*Chicano is the term for US-born people of Mexian descent. It is also written as Chican@ to be inclusive of men and women, or, increasingly chicanx to be inclusive of all genders

Carrie Rodriguez -- Official, Facebook, Purchase from Carrie Rodriguez, Amazon

Wednesday, December 14, 2016

The Paisley Fields -- "Gay For Christmas"

As a godless Jew, I tend not to like Christmas songs. But as a footsoldier in the War on Christmas, I can't help but admire the Paisley Fields' chutzpah in their new single, "Gay For Christmas." If you've ever had to spill a secret to your family on the holidays (see Alex getting shwasted in last week's Supergirl), you'll be able to relate.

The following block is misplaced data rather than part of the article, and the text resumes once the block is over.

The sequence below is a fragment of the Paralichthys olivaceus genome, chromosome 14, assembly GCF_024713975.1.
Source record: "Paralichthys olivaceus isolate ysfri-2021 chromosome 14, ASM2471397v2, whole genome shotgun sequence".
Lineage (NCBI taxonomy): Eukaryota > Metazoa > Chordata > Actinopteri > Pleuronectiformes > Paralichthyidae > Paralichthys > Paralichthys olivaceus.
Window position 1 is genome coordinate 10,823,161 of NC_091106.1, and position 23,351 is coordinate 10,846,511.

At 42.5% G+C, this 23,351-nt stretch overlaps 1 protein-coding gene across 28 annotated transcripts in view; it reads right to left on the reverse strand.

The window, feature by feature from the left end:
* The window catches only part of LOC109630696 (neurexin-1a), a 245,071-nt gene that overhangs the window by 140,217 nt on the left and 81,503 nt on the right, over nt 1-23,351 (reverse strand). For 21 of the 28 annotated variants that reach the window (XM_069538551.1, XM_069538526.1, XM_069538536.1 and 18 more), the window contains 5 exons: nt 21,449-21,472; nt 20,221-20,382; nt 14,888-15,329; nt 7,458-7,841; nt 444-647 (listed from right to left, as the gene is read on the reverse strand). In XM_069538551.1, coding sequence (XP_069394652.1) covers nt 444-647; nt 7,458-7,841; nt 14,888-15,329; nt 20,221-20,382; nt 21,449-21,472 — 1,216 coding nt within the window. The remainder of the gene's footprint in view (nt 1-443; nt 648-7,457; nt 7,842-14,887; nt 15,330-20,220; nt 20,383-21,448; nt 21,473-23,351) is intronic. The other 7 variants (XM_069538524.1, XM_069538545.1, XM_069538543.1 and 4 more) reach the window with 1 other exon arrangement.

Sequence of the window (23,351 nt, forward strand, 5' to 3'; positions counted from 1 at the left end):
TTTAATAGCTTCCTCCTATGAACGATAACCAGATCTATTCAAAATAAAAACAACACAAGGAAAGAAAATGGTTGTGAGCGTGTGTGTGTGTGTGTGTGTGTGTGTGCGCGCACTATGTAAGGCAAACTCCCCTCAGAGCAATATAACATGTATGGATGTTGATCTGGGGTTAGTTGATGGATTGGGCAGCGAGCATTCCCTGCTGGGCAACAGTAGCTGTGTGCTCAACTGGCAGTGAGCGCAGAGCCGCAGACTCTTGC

And on a more serious note, check out Ninebullets' review of Two Cow Garage's Brand New Flag. There's a lesson for all of us in there.

The Paisley Fields -- Official, Facebook, Purchase "Gay For Christmas" on iTunes


Monday, December 12, 2016

Big Shoals -- Hard Lessons

Another long-time favorite, Big Shoals recently released their follow-up album, Hard Lessons. I liked the previous album, Still Go On, a good deal. But when I went back to it recently in preparation for this review, I realized I had sorely underestimated its quality. Howell is a powerful songwriter, and Hard Lessons is a worthy successor. This time around, Big Shoals swings for the fences with a heavier country rock sound, enlisting the help of Glossary's Todd Beene to fill out the most emotionally touching songs with his tender pedal steel guitar.